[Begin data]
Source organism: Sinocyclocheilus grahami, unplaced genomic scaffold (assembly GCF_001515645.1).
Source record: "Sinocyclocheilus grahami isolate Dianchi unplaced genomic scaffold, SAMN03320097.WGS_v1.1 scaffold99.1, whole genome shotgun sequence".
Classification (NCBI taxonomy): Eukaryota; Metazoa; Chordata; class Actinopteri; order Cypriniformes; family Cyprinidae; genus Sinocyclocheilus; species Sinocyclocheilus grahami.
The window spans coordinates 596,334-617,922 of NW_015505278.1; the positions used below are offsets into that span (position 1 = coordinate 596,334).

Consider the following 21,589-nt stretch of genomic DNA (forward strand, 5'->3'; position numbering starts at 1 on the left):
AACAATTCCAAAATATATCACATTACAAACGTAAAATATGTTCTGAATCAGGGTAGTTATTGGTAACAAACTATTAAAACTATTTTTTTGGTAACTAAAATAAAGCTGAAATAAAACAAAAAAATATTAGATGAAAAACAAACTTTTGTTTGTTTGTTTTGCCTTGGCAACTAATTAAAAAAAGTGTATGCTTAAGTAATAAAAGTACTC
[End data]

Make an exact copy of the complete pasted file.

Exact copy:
Source organism: Sinocyclocheilus grahami, unplaced genomic scaffold (assembly GCF_001515645.1).
Source record: "Sinocyclocheilus grahami isolate Dianchi unplaced genomic scaffold, SAMN03320097.WGS_v1.1 scaffold99.1, whole genome shotgun sequence".
Classification (NCBI taxonomy): Eukaryota; Metazoa; Chordata; class Actinopteri; order Cypriniformes; family Cyprinidae; genus Sinocyclocheilus; species Sinocyclocheilus grahami.
The window spans coordinates 596,334-617,922 of NW_015505278.1; the positions used below are offsets into that span (position 1 = coordinate 596,334).

Consider the following 21,589-nt stretch of genomic DNA (forward strand, 5'->3'; position numbering starts at 1 on the left):
AACAATTCCAAAATATATCACATTACAAACGTAAAATATGTTCTGAATCAGGGTAGTTATTGGTAACAAACTATTAAAACTATTTTTTTGGTAACTAAAATAAAGCTGAAATAAAACAAAAAAATATTAGATGAAAAACAAACTTTTGTTTGTTTGTTTTGCCTTGGCAACTAATTAAAAAAAGTGTATGCTTAAGTAATAAAAGTACTC